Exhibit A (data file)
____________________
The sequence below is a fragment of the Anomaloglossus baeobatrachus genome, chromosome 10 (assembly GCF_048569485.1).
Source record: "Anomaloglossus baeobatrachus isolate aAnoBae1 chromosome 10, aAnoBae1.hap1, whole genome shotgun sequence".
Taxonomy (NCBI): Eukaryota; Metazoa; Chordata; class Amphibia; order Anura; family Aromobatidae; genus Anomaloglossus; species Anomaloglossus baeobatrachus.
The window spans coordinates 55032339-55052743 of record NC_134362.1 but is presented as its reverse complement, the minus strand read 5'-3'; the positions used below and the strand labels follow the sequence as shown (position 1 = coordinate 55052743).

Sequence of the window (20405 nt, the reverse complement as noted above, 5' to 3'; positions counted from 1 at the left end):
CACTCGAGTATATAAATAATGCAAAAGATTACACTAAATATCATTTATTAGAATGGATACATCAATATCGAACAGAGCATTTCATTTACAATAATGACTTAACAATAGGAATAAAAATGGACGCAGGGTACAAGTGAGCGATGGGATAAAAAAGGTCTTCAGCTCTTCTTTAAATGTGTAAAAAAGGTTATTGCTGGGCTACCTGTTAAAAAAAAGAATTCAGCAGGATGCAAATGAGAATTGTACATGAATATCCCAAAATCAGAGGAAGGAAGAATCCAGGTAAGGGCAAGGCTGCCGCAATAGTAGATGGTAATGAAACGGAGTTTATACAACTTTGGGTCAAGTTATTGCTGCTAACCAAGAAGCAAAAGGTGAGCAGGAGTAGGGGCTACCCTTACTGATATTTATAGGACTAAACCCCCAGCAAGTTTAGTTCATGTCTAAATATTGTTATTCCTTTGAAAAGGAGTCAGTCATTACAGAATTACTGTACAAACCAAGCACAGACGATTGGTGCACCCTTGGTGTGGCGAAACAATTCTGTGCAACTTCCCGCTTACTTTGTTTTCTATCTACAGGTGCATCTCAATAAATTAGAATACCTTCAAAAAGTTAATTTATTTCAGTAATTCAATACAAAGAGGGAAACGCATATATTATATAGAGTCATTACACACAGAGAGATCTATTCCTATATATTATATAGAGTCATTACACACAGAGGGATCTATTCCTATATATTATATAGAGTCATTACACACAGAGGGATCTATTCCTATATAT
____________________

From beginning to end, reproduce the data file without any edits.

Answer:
The sequence below is a fragment of the Anomaloglossus baeobatrachus genome, chromosome 10 (assembly GCF_048569485.1).
Source record: "Anomaloglossus baeobatrachus isolate aAnoBae1 chromosome 10, aAnoBae1.hap1, whole genome shotgun sequence".
Taxonomy (NCBI): Eukaryota; Metazoa; Chordata; class Amphibia; order Anura; family Aromobatidae; genus Anomaloglossus; species Anomaloglossus baeobatrachus.
The window spans coordinates 55032339-55052743 of record NC_134362.1 but is presented as its reverse complement, the minus strand read 5'-3'; the positions used below and the strand labels follow the sequence as shown (position 1 = coordinate 55052743).

Sequence of the window (20405 nt, the reverse complement as noted above, 5' to 3'; positions counted from 1 at the left end):
CACTCGAGTATATAAATAATGCAAAAGATTACACTAAATATCATTTATTAGAATGGATACATCAATATCGAACAGAGCATTTCATTTACAATAATGACTTAACAATAGGAATAAAAATGGACGCAGGGTACAAGTGAGCGATGGGATAAAAAAGGTCTTCAGCTCTTCTTTAAATGTGTAAAAAAGGTTATTGCTGGGCTACCTGTTAAAAAAAAGAATTCAGCAGGATGCAAATGAGAATTGTACATGAATATCCCAAAATCAGAGGAAGGAAGAATCCAGGTAAGGGCAAGGCTGCCGCAATAGTAGATGGTAATGAAACGGAGTTTATACAACTTTGGGTCAAGTTATTGCTGCTAACCAAGAAGCAAAAGGTGAGCAGGAGTAGGGGCTACCCTTACTGATATTTATAGGACTAAACCCCCAGCAAGTTTAGTTCATGTCTAAATATTGTTATTCCTTTGAAAAGGAGTCAGTCATTACAGAATTACTGTACAAACCAAGCACAGACGATTGGTGCACCCTTGGTGTGGCGAAACAATTCTGTGCAACTTCCCGCTTACTTTGTTTTCTATCTACAGGTGCATCTCAATAAATTAGAATACCTTCAAAAAGTTAATTTATTTCAGTAATTCAATACAAAGAGGGAAACGCATATATTATATAGAGTCATTACACACAGAGAGATCTATTCCTATATATTATATAGAGTCATTACACACAGAGGGATCTATTCCTATATATTATATAGAGTCATTACACACAGAGGGATCTATTCCTATATAT